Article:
I took an interest in the movie Gone Girl because the book's author is from my home area, and a graduate of my university. I didn't actually read the book, so my thoughts are purely based on the story as a movie.
What Gone Girl shows is the unreliability of humans, especially together. Amy is invested in being a step ahead, something lacking in her life. The childhood books based on her life, Amazing Amy, always show a character succeeding, in control. Transplanted from New York to Missouri with her husband, mostly out of money, in a society she never experienced, and now confronted with her husband's affair, she finds a way out, by staging her disappearance and framing Nick for her apparent murder. Nick is invested in himself too, seemingly more attached to his twin sister than his wife, pursuing the aforementioned affair, and using Amy's trust for his own interests, like operating a bar. The movie, and I assume the book, starts with the audience feeling one way about Nick, then provides the clues to Amy's personality toward the middle.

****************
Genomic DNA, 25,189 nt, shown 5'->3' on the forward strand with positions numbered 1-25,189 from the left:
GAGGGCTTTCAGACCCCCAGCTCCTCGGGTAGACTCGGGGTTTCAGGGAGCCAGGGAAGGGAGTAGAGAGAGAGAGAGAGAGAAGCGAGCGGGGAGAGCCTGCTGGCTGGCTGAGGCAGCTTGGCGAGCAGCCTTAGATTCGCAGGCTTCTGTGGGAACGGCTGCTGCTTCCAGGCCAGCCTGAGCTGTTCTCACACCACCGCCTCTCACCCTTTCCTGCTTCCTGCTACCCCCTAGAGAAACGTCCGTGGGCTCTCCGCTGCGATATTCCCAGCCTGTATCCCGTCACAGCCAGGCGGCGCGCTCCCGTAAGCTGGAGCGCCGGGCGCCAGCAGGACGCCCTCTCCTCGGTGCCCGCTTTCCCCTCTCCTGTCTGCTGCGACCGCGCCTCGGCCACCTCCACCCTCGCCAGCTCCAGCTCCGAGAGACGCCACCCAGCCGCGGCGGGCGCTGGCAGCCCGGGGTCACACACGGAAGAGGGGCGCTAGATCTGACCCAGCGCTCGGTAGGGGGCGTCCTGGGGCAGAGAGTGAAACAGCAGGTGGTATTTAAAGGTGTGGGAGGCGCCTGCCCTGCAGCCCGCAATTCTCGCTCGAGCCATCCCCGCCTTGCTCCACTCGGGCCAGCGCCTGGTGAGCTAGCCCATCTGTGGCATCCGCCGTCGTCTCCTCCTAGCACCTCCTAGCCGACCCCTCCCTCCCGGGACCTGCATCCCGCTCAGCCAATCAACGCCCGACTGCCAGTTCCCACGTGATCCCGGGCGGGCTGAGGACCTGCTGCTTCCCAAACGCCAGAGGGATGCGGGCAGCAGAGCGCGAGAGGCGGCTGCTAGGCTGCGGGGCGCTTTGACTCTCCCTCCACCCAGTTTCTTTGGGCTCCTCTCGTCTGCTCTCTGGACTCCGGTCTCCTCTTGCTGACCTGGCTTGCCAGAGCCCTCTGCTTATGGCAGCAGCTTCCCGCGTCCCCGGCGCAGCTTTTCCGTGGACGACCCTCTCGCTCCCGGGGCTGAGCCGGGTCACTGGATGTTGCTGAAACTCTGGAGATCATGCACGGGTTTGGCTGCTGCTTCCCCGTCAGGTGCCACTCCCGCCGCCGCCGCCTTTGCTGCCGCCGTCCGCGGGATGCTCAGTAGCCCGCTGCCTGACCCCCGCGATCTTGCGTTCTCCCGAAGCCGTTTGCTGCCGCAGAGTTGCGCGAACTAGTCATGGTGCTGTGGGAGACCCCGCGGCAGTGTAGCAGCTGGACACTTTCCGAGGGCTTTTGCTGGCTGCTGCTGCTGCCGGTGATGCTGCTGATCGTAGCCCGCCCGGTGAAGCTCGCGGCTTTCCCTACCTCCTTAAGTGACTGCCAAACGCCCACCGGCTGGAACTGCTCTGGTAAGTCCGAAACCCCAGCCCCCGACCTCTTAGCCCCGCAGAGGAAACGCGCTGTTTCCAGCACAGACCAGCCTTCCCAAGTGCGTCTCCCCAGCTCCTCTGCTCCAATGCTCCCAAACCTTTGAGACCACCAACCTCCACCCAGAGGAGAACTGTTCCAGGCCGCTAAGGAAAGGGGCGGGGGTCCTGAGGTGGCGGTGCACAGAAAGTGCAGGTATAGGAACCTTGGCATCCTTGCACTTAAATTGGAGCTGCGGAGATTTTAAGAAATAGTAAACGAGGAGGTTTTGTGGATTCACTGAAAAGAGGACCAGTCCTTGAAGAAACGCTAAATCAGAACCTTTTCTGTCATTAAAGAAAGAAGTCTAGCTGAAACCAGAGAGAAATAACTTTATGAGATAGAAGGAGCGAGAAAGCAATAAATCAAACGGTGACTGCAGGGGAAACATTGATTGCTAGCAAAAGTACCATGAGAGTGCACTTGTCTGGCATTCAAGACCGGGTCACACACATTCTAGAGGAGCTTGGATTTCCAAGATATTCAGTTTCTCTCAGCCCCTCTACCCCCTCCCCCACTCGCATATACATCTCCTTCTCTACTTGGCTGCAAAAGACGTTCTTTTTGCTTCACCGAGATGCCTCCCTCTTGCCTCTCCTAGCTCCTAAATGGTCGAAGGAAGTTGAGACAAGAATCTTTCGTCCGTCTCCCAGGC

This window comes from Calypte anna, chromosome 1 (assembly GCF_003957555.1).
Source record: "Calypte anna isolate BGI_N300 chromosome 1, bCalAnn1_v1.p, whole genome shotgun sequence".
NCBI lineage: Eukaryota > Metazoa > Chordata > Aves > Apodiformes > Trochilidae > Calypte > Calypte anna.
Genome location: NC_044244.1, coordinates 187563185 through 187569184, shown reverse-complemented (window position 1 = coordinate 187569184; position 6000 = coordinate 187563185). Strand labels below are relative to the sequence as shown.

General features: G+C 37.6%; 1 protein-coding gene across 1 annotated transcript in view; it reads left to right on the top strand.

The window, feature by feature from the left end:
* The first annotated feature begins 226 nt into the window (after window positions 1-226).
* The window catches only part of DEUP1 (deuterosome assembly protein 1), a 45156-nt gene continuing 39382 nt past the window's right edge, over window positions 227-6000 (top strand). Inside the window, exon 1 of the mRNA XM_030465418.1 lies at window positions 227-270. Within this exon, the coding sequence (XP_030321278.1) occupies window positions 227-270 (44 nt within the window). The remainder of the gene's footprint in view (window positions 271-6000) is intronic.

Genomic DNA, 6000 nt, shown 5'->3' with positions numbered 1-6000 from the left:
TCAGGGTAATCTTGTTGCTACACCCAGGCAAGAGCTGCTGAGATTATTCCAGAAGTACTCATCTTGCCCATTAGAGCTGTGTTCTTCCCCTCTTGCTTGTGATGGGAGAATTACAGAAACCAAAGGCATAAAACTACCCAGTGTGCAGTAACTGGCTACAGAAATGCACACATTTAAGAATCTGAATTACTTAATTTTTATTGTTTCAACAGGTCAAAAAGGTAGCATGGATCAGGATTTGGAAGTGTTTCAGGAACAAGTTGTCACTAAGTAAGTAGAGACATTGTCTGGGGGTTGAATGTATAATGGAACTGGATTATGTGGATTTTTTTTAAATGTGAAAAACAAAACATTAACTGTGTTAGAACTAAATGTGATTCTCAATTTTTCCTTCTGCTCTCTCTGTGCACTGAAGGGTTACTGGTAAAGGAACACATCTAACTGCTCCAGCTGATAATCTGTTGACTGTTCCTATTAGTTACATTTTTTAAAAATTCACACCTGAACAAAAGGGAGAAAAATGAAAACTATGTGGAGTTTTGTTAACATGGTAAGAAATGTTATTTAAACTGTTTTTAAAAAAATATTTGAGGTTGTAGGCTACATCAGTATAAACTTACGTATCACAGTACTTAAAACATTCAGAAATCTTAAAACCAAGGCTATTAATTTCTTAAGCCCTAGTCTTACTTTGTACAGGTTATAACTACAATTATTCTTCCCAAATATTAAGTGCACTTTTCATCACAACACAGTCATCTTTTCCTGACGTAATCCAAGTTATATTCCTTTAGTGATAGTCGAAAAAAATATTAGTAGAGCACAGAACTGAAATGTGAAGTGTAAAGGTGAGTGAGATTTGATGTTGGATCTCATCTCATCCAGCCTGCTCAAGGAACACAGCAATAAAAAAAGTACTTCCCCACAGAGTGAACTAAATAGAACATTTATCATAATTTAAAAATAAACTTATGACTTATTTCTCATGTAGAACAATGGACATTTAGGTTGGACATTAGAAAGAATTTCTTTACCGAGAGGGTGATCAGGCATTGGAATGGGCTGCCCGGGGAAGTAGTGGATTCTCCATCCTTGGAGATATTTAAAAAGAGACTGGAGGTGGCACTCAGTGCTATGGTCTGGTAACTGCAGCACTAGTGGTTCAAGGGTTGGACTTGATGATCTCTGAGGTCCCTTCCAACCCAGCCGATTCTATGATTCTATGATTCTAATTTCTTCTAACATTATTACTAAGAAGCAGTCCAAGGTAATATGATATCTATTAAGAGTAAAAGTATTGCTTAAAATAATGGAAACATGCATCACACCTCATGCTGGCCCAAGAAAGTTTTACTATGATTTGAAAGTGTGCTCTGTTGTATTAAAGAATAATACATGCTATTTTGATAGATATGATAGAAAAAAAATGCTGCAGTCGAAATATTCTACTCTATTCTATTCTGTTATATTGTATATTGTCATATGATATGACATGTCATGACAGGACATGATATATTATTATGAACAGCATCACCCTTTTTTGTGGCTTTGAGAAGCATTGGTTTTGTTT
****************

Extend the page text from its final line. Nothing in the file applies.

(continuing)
As incredible as the story will seem, the closure is reality. The manipulator always wins. The cat-and-mouse game likely continues, but the better manipulator will inevitably triumph.